Celia, from Fig Jam and Lime Cordial, posted a recipe for Sesame Snaps not long ago. I love Sesame Snaps. When I was employed, I would regularly forget that I should be on a diet and go down to the Newsagent and buy a Sesame Snap. So when I saw Celia’s recipe, I thought I would give it a try. The above photo is my effort. The photo below is Celia’s effort. See if you can spot the difference:) I know it is hard but, go on, make an effort. I will give you a hint. Celia’s looks like Sesame Snaps, whereas mine looks like a bowl of crystalised sugar and sesame seeds.
Yep, that is what we got – a bowl of crystalised sugar. I didn’t even know that making toffee could go wrong – my mum used to make it all the time and it looked so simple. Luckily, Maus was at the stove when it all went wrong so I can blame her for the result.
I don’t have that many books with me so I haven’t been able to really research the art of toffee-making but I have learned on the net that crystalisation happens when you run out of moisture (which will happen it you have the heat too high). I also learned that many recipes include an acid to stop crystals forming and that butter also helps. I haven’t been able to give it another go because I need to go to Kakulas Sister and buy some more sesame seeds. I will report back on our next attempt.
Then there is my sourdough ciabatta. I have been baking sourdough ciabatta for weeks now. Poor Maus, the other day she asked, “What, you’re making ciabatta, again?’ ‘Yep, again‘.
A perfect ciabatta has a moist, rubbery-looking texture which is full of big uneven holes.
This the best of three tries following Pierre Nury’s Rustic Light Rye from Local Breads by Daniel Leader. I followed the Doc’s technique. I certainly got the lovely rubbery look but not many big, open holes. It certainly did not look like the Doc’s magnificent loaf.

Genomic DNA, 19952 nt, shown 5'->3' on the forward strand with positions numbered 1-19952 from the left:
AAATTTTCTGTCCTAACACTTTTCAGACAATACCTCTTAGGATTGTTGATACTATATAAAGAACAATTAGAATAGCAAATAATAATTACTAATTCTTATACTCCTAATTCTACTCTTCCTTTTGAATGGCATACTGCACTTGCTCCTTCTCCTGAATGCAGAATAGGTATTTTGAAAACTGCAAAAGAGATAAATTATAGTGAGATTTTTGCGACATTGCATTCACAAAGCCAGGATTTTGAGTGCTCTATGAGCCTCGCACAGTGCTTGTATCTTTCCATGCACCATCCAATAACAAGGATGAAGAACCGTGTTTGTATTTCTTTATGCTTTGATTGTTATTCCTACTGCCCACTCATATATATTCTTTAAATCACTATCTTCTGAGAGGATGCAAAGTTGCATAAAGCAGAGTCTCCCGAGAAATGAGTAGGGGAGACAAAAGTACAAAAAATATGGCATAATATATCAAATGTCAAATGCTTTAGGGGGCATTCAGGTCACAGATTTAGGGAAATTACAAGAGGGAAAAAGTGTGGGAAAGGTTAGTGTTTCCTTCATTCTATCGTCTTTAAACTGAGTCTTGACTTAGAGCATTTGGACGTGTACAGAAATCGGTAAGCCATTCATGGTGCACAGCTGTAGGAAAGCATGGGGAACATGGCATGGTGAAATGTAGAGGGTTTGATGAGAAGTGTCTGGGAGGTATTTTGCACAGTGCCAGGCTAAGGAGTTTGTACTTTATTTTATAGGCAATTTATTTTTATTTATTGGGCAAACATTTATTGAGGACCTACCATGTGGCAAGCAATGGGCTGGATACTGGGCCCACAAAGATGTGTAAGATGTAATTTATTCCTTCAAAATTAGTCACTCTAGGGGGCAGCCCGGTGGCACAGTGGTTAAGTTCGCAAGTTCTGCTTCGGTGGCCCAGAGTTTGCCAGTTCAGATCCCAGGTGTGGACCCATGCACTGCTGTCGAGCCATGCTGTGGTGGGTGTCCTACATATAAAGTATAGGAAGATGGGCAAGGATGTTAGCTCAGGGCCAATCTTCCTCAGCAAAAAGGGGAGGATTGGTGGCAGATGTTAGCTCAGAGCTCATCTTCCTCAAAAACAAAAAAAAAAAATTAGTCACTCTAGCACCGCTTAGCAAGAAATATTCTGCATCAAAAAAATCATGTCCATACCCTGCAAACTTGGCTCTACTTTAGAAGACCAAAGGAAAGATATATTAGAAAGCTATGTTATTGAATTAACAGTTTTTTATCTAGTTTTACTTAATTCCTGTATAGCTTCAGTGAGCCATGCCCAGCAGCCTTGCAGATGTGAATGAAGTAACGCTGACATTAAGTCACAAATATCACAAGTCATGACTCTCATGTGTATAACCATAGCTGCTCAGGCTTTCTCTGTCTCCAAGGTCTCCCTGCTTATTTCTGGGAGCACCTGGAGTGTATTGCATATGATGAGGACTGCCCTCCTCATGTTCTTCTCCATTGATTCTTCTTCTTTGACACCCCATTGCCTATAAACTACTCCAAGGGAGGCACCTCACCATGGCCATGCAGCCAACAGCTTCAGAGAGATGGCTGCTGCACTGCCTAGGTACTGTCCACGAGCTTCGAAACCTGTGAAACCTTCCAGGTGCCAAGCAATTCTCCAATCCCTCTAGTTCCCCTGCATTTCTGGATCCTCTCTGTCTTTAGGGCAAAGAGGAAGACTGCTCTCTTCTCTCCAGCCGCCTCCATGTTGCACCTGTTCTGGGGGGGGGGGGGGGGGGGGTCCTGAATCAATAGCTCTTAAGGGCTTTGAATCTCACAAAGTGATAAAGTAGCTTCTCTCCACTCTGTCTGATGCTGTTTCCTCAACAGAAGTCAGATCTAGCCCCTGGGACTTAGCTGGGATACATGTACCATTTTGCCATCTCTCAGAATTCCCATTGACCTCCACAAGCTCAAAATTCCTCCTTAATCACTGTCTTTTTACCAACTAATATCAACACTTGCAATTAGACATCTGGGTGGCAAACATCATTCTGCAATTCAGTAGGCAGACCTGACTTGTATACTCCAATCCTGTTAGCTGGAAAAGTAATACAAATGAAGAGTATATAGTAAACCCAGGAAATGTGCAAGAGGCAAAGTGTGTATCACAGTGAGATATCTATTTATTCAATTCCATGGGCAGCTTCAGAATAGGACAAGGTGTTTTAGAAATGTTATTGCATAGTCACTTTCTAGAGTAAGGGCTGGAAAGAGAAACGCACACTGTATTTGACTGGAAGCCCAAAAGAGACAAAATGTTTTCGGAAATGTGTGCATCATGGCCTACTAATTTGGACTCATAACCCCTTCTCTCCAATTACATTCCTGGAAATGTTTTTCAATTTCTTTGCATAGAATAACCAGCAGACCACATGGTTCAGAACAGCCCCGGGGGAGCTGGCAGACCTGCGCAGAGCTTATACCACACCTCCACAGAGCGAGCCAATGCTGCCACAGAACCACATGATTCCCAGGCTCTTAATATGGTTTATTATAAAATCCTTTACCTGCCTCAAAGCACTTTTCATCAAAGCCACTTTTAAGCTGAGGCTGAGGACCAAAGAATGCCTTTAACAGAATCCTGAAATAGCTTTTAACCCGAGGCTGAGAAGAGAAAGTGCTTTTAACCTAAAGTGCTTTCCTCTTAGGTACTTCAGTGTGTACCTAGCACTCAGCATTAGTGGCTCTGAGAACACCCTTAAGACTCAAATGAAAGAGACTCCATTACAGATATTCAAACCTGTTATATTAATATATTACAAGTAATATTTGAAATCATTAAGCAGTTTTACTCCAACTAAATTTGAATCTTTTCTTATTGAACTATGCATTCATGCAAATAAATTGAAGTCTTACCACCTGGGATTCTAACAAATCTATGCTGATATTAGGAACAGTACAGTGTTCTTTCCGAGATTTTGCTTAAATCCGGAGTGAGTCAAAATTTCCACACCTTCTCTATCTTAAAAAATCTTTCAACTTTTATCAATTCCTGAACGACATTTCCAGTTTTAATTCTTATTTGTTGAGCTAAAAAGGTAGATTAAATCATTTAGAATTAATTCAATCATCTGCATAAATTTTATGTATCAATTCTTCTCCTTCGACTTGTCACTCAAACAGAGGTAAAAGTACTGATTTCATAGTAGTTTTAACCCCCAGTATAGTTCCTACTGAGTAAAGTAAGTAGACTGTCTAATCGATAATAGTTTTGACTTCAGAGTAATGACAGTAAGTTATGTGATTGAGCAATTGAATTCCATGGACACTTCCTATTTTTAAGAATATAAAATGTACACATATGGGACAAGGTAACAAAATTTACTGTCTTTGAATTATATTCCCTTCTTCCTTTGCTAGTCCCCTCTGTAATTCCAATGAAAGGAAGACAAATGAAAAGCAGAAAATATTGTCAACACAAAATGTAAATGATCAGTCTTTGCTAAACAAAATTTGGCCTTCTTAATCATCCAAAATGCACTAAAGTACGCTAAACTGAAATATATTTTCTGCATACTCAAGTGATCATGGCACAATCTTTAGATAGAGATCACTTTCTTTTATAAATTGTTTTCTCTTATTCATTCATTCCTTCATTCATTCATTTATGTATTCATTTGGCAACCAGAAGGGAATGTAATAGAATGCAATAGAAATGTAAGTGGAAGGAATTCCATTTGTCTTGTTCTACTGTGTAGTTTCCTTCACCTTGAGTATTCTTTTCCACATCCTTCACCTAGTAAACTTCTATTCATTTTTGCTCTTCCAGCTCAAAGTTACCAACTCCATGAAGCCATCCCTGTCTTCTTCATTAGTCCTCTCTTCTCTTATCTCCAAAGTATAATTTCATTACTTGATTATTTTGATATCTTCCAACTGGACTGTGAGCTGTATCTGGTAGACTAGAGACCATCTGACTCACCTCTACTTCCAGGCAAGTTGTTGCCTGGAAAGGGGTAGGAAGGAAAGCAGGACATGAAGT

Then I tried Ceilia’s recipe using the super-fine remilled Semolina flour that she gifted me. This is my effort. Again, the texture was perfect but where are those nice big holes? Nothing like Celia’s.
When you don’t succeed, you need to blame someone or something. Maus was no where near the kitchen when I was baking the bread so I couldn’t blame her. I decided to blame my ‘tools’ and in this case, my wheat starter. It is not as robust as my rye starter so I figured either it didn’t like winter or was not strong enough to give the boost needed in the super wet dough. My solution was to add some rye starter. I used the same water/flour percentages in the Pierre Nury recipe but converted it to a 100% hydration starter and converted the 50g of rye flour to 100g of rye starter (therefore, maintaining the flour content). I then adjusted the water content, ensuring the hydration in the recipe remained the same. For those out there with my starters (and there is a growing number of you) or keeping 100% hydration starters, you may want to try it. I still didn’t get those nice big holes but it tasted great (as did all the others) and I got the rubbery texture.
- 180g of rye starter (60g old starter, 60g rye flour and 60g rainwater)
- 210g wheat starter (70g old starter, 70g wheat flour and 70g rainwater)
When the starters have doubled in size and are all nice and bubbly, proceed.
- 100g rye starter
- 164g wheat starter